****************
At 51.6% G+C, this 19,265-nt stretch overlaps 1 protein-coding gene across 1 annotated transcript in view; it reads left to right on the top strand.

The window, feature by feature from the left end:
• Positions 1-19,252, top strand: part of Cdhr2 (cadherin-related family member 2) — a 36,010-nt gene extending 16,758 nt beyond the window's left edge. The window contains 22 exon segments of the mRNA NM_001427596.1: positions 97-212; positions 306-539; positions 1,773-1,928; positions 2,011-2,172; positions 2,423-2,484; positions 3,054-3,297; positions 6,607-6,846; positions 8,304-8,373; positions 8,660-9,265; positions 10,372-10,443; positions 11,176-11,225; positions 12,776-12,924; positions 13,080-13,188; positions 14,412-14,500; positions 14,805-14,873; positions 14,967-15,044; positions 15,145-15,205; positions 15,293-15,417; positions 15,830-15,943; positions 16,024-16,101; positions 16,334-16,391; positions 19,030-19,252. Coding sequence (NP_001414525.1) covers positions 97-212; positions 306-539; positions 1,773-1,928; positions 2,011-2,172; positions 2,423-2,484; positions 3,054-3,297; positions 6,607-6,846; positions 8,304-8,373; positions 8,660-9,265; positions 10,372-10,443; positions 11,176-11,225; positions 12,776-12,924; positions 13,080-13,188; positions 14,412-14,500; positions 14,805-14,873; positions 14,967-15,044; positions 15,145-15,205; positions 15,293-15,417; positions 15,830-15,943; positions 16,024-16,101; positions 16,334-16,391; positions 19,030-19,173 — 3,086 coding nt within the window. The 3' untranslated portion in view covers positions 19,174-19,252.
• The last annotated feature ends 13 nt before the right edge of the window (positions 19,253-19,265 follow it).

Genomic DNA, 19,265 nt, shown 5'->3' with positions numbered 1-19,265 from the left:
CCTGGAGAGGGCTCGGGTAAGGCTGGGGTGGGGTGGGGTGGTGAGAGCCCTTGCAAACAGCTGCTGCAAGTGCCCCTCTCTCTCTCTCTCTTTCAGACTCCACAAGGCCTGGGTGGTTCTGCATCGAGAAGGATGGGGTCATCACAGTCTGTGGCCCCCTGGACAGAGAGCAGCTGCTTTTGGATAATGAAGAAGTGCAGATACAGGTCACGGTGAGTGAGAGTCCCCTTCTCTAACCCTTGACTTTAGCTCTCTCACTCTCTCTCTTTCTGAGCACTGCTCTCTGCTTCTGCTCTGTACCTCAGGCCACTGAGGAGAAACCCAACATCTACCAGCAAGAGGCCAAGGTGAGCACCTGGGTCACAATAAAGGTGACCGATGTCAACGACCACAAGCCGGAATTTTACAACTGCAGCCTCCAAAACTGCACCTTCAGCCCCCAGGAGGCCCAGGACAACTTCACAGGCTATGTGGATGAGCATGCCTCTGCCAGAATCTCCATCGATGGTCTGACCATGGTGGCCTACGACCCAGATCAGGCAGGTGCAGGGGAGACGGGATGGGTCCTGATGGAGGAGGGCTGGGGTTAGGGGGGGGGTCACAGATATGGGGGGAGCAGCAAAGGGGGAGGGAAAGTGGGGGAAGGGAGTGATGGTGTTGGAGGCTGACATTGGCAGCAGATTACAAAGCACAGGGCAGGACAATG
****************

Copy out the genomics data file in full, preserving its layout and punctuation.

At 51.6% G+C, this 19,265-nt stretch overlaps 1 protein-coding gene across 1 annotated transcript in view; it reads left to right on the top strand.

The window, feature by feature from the left end:
• Positions 1-19,252, top strand: part of Cdhr2 (cadherin-related family member 2) — a 36,010-nt gene extending 16,758 nt beyond the window's left edge. The window contains 22 exon segments of the mRNA NM_001427596.1: positions 97-212; positions 306-539; positions 1,773-1,928; positions 2,011-2,172; positions 2,423-2,484; positions 3,054-3,297; positions 6,607-6,846; positions 8,304-8,373; positions 8,660-9,265; positions 10,372-10,443; positions 11,176-11,225; positions 12,776-12,924; positions 13,080-13,188; positions 14,412-14,500; positions 14,805-14,873; positions 14,967-15,044; positions 15,145-15,205; positions 15,293-15,417; positions 15,830-15,943; positions 16,024-16,101; positions 16,334-16,391; positions 19,030-19,252. Coding sequence (NP_001414525.1) covers positions 97-212; positions 306-539; positions 1,773-1,928; positions 2,011-2,172; positions 2,423-2,484; positions 3,054-3,297; positions 6,607-6,846; positions 8,304-8,373; positions 8,660-9,265; positions 10,372-10,443; positions 11,176-11,225; positions 12,776-12,924; positions 13,080-13,188; positions 14,412-14,500; positions 14,805-14,873; positions 14,967-15,044; positions 15,145-15,205; positions 15,293-15,417; positions 15,830-15,943; positions 16,024-16,101; positions 16,334-16,391; positions 19,030-19,173 — 3,086 coding nt within the window. The 3' untranslated portion in view covers positions 19,174-19,252.
• The last annotated feature ends 13 nt before the right edge of the window (positions 19,253-19,265 follow it).

Genomic DNA, 19,265 nt, shown 5'->3' with positions numbered 1-19,265 from the left:
CCTGGAGAGGGCTCGGGTAAGGCTGGGGTGGGGTGGGGTGGTGAGAGCCCTTGCAAACAGCTGCTGCAAGTGCCCCTCTCTCTCTCTCTCTTTCAGACTCCACAAGGCCTGGGTGGTTCTGCATCGAGAAGGATGGGGTCATCACAGTCTGTGGCCCCCTGGACAGAGAGCAGCTGCTTTTGGATAATGAAGAAGTGCAGATACAGGTCACGGTGAGTGAGAGTCCCCTTCTCTAACCCTTGACTTTAGCTCTCTCACTCTCTCTCTTTCTGAGCACTGCTCTCTGCTTCTGCTCTGTACCTCAGGCCACTGAGGAGAAACCCAACATCTACCAGCAAGAGGCCAAGGTGAGCACCTGGGTCACAATAAAGGTGACCGATGTCAACGACCACAAGCCGGAATTTTACAACTGCAGCCTCCAAAACTGCACCTTCAGCCCCCAGGAGGCCCAGGACAACTTCACAGGCTATGTGGATGAGCATGCCTCTGCCAGAATCTCCATCGATGGTCTGACCATGGTGGCCTACGACCCAGATCAGGCAGGTGCAGGGGAGACGGGATGGGTCCTGATGGAGGAGGGCTGGGGTTAGGGGGGGGGTCACAGATATGGGGGGAGCAGCAAAGGGGGAGGGAAAGTGGGGGAAGGGAGTGATGGTGTTGGAGGCTGACATTGGCAGCAGATTACAAAGCACAGGGCAGGACAATG